Individual Difference and Subject-Generated Consequences in Rational Choice Research Using Hypothetical Offending Scenarios

Jeffrey A. Bouffard, North Dakota State University

Recently, research has demonstrated that using "subject-generated consequences" (SGC) of hypothetical offending behavior is a viable alternative to the traditional use of "researcher-derived consequence" (RDC) items in studies of Rational Choice theory that employ hypothetical scenarios. In fact these SGC behave similarly to the results of past rational choice studies of hypothetical offending which have relied on RDC, while arguably providing more accurate reflections of an individual's decision-making process. However, the use of SGC raises the possibility that individual characteristics may influence the type of potential cost and benefit items to which subject's attend. While Rational Choice theory has traditionally assumed that diverse individuals attend to and are influenced by similar consequences, independent of individual or group level characteristics, the current study examines whether this assujption is tenable. Approximately 200 undergraduate students were presented with four hypothetical offending scenarios. Comparisons are made between the types of consequences they developed and various demographic and other individual-level factors. Implications for future tests of rational choice theory are discussed, as are policy considerations stemming from this line of inquiry.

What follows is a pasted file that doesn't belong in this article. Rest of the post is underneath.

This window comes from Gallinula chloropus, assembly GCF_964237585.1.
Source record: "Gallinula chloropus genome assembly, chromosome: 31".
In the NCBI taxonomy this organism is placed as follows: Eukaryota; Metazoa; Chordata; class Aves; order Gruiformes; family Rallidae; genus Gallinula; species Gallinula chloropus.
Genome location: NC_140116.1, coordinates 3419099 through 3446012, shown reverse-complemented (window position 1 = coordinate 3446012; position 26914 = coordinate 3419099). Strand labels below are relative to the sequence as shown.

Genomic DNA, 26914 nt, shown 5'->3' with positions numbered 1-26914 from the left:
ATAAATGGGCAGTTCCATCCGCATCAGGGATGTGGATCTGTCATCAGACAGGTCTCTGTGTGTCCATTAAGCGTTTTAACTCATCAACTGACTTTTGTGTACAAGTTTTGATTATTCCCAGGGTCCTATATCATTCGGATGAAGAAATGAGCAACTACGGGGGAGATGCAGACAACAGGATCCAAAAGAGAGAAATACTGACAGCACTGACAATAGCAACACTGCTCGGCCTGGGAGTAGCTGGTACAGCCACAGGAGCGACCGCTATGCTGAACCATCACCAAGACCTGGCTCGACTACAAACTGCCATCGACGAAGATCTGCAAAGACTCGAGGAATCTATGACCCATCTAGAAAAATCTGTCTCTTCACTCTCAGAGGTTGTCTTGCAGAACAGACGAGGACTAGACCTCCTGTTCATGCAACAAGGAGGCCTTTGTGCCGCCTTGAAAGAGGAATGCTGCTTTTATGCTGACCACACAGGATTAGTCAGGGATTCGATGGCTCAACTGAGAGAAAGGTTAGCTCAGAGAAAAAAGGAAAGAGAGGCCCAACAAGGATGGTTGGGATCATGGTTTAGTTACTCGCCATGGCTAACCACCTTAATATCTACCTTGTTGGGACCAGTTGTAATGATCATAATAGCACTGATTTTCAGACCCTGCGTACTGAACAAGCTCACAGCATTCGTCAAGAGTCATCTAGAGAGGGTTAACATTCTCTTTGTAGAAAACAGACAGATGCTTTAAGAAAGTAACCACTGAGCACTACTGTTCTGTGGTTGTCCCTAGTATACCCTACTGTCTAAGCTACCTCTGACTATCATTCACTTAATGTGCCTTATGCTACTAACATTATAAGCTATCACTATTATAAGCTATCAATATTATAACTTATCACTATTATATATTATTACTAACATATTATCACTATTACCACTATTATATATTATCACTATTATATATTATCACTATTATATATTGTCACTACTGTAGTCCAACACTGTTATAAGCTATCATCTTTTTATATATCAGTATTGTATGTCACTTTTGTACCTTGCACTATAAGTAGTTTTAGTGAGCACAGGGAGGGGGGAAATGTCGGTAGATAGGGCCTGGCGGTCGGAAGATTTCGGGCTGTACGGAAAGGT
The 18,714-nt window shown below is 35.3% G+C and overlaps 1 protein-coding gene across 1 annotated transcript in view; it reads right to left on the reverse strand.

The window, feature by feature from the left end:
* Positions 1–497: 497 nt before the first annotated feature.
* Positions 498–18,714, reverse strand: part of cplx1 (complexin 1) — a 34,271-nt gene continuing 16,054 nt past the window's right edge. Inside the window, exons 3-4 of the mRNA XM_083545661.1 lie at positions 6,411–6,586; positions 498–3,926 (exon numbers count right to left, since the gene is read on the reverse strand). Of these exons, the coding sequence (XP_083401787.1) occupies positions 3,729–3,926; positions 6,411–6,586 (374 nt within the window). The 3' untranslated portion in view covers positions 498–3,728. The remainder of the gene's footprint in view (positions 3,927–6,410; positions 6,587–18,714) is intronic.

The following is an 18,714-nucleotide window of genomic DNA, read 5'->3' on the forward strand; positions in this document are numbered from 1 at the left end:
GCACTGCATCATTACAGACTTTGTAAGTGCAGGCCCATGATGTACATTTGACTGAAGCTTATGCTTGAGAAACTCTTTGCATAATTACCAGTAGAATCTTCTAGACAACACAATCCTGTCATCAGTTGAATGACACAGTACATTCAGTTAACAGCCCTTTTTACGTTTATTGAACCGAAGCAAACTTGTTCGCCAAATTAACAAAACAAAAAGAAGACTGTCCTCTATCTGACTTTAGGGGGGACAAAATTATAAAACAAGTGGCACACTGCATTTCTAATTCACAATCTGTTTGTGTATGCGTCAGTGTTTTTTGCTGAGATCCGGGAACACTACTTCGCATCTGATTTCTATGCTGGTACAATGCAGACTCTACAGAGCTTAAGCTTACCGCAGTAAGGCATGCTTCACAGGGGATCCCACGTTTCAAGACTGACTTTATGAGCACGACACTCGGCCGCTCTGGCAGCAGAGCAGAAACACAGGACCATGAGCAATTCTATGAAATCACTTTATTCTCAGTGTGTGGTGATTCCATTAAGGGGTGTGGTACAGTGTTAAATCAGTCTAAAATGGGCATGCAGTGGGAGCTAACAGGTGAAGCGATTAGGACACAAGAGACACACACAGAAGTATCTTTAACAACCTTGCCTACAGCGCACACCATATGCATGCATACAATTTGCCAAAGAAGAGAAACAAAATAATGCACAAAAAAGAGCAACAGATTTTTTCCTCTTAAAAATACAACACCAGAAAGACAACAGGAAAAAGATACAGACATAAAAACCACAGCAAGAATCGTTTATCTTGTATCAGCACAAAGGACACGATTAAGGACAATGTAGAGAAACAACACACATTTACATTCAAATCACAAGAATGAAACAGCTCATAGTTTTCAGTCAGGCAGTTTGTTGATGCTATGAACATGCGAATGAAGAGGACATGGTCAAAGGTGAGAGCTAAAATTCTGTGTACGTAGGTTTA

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Updated 05/20/2006